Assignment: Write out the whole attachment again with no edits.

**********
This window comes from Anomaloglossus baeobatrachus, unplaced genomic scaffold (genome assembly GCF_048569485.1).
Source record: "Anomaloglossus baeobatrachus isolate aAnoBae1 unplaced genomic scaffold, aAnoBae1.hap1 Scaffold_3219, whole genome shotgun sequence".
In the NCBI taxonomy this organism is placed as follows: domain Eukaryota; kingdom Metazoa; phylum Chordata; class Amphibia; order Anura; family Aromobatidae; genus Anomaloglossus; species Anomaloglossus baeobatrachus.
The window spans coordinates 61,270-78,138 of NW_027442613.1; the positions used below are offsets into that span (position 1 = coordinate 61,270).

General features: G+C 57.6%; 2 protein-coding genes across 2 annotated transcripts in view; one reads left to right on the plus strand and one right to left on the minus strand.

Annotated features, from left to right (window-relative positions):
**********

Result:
This window comes from Anomaloglossus baeobatrachus, unplaced genomic scaffold (genome assembly GCF_048569485.1).
Source record: "Anomaloglossus baeobatrachus isolate aAnoBae1 unplaced genomic scaffold, aAnoBae1.hap1 Scaffold_3219, whole genome shotgun sequence".
In the NCBI taxonomy this organism is placed as follows: domain Eukaryota; kingdom Metazoa; phylum Chordata; class Amphibia; order Anura; family Aromobatidae; genus Anomaloglossus; species Anomaloglossus baeobatrachus.
The window spans coordinates 61,270-78,138 of NW_027442613.1; the positions used below are offsets into that span (position 1 = coordinate 61,270).

General features: G+C 57.6%; 2 protein-coding genes across 2 annotated transcripts in view; one reads left to right on the plus strand and one right to left on the minus strand.

Annotated features, from left to right (window-relative positions):